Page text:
When I was 2 years old, I tripped running down my driveway which resulted in a trip to the hospital and five stitches on the chin.
On the ride there, my sister cried hysterically because she had gotten stitches a few months prior and said she knew what was coming.
She cried because she knew and understood the pain that I was about to endure. At 5 years old, my sister taught me what it meant to be empathetic and to have the ability to understand and share the feelings of others.
While empathy floods our personal lives, and is valued by some, not all can see past the “sensitivity” of what it means to be empathetic, and as a journalist, it is one of the most vital parts of informing the public.
Some of the hallmarks of good journalism are objective reporting, truth telling, and an honest presentation of facts. However, the one that is missing from that list is empathy.
Empathy is a way of stepping into another person’s shoes to understand their perspective. As humans, we have an inherit responsibility to be empathetic towards one another. As a journalist, the emphasis of this responsibility creates a well-rounded perspective.
Amidst the political climate standing hostile and divided, there’s a need for mutual understanding. The root of the problem starts with reporting on the diverse perspectives and ideals, rather than projecting already established views.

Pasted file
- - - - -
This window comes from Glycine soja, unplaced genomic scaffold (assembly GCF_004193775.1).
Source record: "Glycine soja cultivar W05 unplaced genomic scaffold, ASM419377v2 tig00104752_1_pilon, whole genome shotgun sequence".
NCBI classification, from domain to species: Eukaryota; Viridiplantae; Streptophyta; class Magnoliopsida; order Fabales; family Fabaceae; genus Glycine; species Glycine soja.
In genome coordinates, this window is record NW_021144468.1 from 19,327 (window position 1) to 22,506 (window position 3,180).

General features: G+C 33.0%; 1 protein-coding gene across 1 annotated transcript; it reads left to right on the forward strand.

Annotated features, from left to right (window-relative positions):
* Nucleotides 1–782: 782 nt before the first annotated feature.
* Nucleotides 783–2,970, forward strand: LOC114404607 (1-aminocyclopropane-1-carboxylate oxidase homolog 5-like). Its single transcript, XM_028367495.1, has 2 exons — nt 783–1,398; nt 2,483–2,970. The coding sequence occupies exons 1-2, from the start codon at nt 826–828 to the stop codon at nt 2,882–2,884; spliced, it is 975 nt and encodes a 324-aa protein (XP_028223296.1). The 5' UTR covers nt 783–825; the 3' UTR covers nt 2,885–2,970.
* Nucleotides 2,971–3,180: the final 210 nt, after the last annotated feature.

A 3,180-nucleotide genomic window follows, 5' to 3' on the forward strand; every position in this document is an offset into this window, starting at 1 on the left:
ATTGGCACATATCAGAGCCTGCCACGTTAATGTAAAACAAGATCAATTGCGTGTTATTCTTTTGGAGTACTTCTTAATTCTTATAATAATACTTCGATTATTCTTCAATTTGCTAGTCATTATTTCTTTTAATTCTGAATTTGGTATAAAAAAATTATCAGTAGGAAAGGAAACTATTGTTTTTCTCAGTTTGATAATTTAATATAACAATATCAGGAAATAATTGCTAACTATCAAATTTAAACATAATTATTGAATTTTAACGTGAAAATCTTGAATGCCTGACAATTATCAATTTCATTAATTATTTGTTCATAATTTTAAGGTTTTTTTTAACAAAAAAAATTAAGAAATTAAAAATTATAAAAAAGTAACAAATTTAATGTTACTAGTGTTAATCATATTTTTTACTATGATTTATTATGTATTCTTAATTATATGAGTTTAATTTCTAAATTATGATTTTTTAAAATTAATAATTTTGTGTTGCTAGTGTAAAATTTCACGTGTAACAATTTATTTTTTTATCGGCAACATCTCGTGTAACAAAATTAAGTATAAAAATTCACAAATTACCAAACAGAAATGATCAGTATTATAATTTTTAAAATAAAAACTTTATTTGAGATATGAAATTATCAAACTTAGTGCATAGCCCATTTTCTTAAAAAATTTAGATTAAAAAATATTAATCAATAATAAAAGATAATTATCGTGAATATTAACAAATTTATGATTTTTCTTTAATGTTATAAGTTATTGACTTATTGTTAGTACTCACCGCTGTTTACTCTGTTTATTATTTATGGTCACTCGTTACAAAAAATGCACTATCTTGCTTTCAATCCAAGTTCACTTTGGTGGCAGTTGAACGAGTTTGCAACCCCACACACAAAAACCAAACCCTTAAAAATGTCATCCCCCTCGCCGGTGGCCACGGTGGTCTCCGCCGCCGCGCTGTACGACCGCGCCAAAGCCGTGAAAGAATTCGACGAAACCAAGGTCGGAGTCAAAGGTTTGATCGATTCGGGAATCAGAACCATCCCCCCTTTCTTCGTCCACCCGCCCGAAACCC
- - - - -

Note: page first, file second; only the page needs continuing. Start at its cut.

The problem is not a division of “fake news” and “real news,” but rather the separation of what is being reported and what is being ignored.
While it is widely debated, it is possible to practice empathetic journalism without forfeiting objectivity. This is possible because it creates an understanding between the reporter and the subject, not an agreement.
The act of empathy forces reporters to step outside the digital engagement of social media connections and online polls and into the communities being reported on.
This understanding directs the focus back to the ground level stories that impact local communities, rather than official stories of politics, government, law, and crime.
The role of the reporter actively listening to public comment allows the minorities and marginalized groups to have an active voice in the public arena, as well as maintain an honest and mutual trust between the media and the public.
Empathy starts in creating a diverse newsroom of challenging ideals and perspectives that actively represents the public dialogue by seeking truth through active listening.
The public seeks representation, not coverage, and without empathy, the media serves merely as a source of information, rather than a representative of the community.
As those who write the first draft of history, we owe it to the honor of truth to understand the views of the opposing forces jockeying for control of our society. We must understand them, and we must hold them accountable.